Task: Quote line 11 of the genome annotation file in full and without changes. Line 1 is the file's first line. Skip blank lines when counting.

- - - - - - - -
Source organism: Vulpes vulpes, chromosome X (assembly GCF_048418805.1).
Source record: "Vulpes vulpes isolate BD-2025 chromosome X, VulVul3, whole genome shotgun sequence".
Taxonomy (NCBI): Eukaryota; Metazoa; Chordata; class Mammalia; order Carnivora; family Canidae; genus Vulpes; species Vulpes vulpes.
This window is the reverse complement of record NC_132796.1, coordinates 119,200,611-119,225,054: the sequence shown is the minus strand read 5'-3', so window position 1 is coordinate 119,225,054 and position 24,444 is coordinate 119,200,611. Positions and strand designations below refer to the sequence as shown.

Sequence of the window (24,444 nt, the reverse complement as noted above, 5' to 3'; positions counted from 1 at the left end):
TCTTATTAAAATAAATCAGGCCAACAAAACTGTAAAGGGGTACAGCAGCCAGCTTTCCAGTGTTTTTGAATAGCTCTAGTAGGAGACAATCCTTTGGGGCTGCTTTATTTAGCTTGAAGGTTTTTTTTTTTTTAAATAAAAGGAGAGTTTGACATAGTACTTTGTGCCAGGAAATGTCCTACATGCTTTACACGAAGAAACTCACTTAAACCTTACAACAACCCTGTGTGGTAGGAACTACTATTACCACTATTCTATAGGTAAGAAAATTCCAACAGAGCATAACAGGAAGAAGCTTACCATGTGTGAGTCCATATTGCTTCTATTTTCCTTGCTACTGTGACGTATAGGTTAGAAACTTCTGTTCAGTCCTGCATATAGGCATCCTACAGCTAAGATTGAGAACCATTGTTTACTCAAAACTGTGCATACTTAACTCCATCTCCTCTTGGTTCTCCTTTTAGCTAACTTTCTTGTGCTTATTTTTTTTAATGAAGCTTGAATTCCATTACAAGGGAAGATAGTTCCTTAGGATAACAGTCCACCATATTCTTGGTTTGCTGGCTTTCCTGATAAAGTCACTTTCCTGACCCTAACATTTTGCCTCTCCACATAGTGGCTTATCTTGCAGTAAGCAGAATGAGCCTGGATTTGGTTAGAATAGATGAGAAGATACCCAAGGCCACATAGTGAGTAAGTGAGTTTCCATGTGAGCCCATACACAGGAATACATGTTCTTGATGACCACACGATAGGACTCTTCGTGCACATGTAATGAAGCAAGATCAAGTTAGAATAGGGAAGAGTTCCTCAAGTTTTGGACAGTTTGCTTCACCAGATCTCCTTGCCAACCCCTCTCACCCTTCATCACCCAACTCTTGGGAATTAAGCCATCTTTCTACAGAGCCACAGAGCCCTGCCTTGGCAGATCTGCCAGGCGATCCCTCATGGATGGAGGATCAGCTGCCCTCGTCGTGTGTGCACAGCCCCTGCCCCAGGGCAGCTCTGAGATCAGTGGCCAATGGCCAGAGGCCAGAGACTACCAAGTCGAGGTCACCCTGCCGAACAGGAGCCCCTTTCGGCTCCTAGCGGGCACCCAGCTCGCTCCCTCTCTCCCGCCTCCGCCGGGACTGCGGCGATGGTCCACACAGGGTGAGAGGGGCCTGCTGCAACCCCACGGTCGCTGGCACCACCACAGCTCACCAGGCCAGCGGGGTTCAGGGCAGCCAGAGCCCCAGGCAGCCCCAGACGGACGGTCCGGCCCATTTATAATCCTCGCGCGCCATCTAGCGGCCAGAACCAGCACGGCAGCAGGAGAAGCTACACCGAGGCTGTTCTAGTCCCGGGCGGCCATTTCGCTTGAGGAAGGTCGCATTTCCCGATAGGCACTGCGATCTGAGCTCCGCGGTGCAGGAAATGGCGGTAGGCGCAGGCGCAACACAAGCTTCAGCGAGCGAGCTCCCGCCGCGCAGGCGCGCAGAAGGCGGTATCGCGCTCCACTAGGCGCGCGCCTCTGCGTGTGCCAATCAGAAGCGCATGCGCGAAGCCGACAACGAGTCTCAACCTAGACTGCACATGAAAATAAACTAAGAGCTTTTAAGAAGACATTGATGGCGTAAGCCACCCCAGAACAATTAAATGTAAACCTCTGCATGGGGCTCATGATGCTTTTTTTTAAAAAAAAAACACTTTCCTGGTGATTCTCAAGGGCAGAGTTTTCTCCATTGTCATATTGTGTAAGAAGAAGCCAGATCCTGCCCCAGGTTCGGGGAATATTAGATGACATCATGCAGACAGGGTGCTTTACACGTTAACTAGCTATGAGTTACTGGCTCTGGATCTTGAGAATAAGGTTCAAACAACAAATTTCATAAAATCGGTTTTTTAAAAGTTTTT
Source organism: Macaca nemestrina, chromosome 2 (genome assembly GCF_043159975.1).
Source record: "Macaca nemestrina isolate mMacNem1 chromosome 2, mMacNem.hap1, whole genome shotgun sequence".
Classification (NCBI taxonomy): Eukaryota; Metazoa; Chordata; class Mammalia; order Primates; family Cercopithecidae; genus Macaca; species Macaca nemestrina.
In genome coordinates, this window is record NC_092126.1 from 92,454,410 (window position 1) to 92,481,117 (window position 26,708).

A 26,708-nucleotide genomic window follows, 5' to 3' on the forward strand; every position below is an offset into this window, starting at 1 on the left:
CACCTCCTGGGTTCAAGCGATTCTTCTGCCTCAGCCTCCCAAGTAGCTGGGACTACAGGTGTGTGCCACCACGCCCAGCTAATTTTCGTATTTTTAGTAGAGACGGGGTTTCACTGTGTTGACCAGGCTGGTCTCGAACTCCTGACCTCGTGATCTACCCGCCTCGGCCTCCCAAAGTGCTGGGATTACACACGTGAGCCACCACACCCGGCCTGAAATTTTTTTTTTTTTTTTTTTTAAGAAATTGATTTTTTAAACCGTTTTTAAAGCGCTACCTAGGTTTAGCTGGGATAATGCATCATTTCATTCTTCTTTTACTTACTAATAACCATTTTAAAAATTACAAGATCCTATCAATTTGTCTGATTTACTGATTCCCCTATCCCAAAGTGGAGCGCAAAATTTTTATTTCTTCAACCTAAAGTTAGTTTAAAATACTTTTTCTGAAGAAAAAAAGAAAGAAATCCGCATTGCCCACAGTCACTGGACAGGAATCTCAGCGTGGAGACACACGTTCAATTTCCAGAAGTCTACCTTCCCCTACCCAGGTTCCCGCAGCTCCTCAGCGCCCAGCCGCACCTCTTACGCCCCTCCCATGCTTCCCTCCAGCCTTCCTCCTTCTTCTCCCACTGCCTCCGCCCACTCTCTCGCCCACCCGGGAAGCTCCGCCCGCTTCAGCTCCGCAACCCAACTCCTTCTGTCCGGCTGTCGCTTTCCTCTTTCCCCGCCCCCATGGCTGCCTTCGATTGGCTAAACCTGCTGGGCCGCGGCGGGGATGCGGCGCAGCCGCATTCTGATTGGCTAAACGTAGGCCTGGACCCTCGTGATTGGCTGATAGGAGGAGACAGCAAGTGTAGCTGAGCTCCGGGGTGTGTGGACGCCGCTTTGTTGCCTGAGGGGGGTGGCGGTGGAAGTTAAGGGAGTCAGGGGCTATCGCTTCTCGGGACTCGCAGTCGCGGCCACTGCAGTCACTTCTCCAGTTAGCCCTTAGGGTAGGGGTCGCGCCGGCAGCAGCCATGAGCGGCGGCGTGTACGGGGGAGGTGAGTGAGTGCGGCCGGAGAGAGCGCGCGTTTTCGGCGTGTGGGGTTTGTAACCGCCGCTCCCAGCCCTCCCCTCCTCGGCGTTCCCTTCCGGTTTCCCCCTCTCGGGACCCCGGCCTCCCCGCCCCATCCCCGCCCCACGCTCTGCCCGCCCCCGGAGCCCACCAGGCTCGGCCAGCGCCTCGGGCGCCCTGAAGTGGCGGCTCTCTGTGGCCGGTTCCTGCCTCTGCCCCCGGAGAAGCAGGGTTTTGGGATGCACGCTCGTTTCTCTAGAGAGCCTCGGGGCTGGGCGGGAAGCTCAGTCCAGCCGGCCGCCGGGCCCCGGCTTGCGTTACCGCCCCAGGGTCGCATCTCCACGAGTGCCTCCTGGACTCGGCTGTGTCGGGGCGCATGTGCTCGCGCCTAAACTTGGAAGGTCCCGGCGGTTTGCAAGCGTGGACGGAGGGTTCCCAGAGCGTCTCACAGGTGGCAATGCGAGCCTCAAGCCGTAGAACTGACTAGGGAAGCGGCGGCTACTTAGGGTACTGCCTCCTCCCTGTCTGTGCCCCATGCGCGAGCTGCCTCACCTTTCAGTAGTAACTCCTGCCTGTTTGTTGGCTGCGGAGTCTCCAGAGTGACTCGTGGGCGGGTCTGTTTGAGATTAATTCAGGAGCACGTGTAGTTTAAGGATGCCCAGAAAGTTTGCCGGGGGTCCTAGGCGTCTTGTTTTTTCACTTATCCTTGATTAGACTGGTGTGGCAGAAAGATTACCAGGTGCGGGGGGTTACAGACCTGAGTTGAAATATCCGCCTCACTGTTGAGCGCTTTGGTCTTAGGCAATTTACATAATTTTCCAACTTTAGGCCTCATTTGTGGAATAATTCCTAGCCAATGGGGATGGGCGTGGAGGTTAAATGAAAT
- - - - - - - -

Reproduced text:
A 26,708-nucleotide genomic window follows, 5' to 3' on the forward strand; every position below is an offset into this window, starting at 1 on the left: